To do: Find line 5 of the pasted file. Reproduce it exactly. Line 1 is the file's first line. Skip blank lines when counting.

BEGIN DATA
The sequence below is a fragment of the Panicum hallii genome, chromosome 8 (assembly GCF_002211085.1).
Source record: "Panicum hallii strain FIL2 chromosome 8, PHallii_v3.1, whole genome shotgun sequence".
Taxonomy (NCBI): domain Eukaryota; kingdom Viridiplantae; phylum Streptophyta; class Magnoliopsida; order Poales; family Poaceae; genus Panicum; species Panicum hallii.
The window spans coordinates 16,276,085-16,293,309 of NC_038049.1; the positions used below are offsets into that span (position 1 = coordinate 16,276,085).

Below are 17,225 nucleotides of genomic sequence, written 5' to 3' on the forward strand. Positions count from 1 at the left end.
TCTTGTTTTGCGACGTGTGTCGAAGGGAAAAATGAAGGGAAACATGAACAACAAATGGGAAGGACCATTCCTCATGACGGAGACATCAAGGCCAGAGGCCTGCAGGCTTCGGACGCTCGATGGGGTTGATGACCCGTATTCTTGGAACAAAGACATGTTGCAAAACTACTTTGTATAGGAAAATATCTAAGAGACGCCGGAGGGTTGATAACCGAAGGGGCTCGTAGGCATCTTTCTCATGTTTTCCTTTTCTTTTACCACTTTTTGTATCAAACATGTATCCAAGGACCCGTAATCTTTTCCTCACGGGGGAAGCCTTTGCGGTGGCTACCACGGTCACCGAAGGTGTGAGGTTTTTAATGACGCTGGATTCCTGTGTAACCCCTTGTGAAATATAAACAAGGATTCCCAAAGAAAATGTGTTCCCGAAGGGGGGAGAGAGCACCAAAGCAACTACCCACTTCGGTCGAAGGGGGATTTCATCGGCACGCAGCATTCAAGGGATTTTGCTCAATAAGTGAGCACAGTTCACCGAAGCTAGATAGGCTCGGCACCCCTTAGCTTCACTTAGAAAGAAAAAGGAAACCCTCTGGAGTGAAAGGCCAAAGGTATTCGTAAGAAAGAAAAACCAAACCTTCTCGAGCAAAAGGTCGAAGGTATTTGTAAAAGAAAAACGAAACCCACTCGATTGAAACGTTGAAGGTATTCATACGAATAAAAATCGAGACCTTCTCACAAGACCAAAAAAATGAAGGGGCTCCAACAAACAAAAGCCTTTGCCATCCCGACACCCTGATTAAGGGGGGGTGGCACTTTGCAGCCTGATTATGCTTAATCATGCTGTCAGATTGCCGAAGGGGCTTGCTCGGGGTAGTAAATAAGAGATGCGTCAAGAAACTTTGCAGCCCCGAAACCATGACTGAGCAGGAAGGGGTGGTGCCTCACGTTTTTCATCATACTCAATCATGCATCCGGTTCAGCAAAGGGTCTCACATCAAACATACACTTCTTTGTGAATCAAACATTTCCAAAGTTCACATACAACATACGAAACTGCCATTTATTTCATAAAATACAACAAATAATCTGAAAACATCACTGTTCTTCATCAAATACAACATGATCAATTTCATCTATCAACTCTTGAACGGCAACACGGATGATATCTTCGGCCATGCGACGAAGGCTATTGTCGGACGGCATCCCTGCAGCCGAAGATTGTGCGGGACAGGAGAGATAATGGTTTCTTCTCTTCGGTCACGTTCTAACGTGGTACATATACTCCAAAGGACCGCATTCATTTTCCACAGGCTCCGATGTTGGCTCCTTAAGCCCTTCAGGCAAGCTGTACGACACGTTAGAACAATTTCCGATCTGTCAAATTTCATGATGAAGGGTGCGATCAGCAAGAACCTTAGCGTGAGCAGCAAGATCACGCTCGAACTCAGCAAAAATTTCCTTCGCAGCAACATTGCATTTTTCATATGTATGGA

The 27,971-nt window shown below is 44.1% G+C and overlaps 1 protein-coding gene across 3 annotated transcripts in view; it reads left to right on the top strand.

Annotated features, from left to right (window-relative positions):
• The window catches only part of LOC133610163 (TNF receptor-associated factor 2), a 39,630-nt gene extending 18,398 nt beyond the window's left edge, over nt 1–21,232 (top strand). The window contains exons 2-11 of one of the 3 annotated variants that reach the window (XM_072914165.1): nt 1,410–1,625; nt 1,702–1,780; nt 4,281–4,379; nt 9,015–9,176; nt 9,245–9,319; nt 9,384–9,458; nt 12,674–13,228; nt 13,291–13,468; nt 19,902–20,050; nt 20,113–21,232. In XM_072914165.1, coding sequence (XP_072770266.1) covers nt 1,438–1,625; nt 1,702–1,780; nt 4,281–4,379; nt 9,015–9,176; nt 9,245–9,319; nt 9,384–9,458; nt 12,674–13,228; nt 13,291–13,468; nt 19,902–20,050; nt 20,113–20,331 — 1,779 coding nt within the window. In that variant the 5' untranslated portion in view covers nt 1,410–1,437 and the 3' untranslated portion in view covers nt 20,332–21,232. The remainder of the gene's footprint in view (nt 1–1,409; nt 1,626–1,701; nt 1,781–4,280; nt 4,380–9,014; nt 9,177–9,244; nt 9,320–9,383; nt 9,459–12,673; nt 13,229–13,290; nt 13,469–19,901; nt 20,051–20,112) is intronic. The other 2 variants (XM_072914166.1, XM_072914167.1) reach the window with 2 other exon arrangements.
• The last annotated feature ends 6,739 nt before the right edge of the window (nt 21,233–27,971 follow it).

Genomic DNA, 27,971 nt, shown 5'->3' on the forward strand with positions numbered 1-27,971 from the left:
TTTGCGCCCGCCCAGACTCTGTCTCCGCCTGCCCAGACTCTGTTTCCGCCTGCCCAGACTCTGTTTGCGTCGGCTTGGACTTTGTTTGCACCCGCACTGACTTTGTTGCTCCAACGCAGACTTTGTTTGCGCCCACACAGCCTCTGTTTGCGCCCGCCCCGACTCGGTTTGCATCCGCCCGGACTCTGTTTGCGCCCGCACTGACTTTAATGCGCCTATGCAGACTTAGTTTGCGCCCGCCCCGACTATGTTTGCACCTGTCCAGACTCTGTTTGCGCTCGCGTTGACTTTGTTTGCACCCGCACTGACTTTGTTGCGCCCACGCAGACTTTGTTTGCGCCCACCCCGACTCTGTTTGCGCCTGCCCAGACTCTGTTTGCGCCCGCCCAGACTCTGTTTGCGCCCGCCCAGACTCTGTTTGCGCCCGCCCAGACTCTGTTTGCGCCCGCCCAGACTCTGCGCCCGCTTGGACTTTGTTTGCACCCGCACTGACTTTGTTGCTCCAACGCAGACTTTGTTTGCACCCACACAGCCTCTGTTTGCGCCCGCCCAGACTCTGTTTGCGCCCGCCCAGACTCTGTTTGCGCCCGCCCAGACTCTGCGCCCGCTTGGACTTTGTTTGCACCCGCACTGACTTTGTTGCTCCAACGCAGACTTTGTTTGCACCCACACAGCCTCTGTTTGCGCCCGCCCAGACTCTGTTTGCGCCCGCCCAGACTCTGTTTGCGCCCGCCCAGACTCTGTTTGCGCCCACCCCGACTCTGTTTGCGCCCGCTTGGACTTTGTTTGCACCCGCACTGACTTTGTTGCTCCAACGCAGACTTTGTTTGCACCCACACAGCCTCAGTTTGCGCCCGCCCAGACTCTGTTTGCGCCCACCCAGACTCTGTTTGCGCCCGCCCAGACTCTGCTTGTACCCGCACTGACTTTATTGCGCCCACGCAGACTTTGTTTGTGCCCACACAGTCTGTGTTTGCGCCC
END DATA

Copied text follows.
Below are 17,225 nucleotides of genomic sequence, written 5' to 3' on the forward strand. Positions count from 1 at the left end.